If, in fact, Millennials think differently - actually process raw data faster, are more capable of discarding unneeded or unuseful information, and multi-task more completely than previous generations, then the need for different training solutions and leader development models becomes absolutely imperative. For example, raw data in and of itself without a contemplative component will have very little value. So, it may be that one of the things that needs to be impressed upon a Millennial is sorting through reams of data and then finding the pieces tat require more contemplative thought in order to fully understand it's value. This is somewhat the opposite of earlier generations who were given to long ponderings on esoteric ideas, but often these had no immediate impact, or lacked a practical way of being implemented.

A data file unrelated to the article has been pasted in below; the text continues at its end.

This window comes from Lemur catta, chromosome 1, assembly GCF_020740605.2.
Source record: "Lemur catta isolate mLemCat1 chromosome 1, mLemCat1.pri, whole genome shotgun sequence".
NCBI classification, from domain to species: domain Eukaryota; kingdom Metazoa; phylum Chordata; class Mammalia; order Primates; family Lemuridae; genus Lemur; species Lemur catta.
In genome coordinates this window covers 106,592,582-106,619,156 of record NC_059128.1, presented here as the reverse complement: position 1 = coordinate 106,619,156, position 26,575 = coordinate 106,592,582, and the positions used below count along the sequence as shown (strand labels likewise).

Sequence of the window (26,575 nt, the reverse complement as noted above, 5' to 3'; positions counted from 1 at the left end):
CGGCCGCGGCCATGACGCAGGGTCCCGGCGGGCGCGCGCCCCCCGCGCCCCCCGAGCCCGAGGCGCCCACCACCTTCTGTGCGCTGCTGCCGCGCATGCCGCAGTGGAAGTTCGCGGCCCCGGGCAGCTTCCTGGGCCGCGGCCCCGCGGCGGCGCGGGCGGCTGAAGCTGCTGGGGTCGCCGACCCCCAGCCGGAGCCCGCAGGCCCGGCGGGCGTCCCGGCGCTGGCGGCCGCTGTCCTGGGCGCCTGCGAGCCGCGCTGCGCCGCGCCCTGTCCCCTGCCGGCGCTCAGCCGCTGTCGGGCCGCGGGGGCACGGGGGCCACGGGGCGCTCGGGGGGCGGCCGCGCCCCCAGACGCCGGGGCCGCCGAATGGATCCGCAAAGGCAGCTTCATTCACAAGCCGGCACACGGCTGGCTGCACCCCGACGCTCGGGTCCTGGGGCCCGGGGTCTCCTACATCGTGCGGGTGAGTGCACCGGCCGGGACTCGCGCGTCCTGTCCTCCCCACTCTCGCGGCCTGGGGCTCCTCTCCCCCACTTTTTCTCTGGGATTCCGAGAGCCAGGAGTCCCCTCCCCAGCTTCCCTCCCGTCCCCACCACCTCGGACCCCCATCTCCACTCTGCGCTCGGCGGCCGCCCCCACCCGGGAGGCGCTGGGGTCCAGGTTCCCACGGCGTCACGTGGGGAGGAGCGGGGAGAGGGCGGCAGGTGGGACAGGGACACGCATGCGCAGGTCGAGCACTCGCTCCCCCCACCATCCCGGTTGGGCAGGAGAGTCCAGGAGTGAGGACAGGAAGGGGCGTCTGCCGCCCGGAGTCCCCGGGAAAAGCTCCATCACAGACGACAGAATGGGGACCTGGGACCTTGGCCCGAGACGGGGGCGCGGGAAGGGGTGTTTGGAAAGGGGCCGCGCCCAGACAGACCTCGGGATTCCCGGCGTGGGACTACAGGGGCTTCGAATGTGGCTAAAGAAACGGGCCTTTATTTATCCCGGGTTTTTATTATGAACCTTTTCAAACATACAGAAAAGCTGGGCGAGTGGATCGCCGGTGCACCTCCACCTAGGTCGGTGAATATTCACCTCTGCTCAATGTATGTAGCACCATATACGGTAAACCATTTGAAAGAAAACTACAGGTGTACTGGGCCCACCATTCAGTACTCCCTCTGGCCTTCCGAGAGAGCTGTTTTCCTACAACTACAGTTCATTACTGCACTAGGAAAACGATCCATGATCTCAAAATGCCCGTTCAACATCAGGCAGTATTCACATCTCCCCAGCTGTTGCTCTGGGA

#7 The Baby AND the Bath Water

First, I want to thank ConnectingtheDots, who commented on my Post yesterday and introduced me to Generation Jones. By following the links provided in his/her reply, one finds that there is an emerging intermediate generation - those born ~ 1954 to 1965, that fits in between the Baby Boomers and Generation X. This is an important addition to my thoughts from yesterday due to the fact that GenJones comprise an age range from 44 to 55 years, basically, the middle and upper management of today's western society. Since this demographic also serves in the Army, and is at this point the Lieutenant Colonels and higher, it stands to reason that their influence, perception and viewpoint of their environment is a necessary and critical understanding we must face as it relates to interaction with the Millennials and the changing face of the Army culture in the years ahead.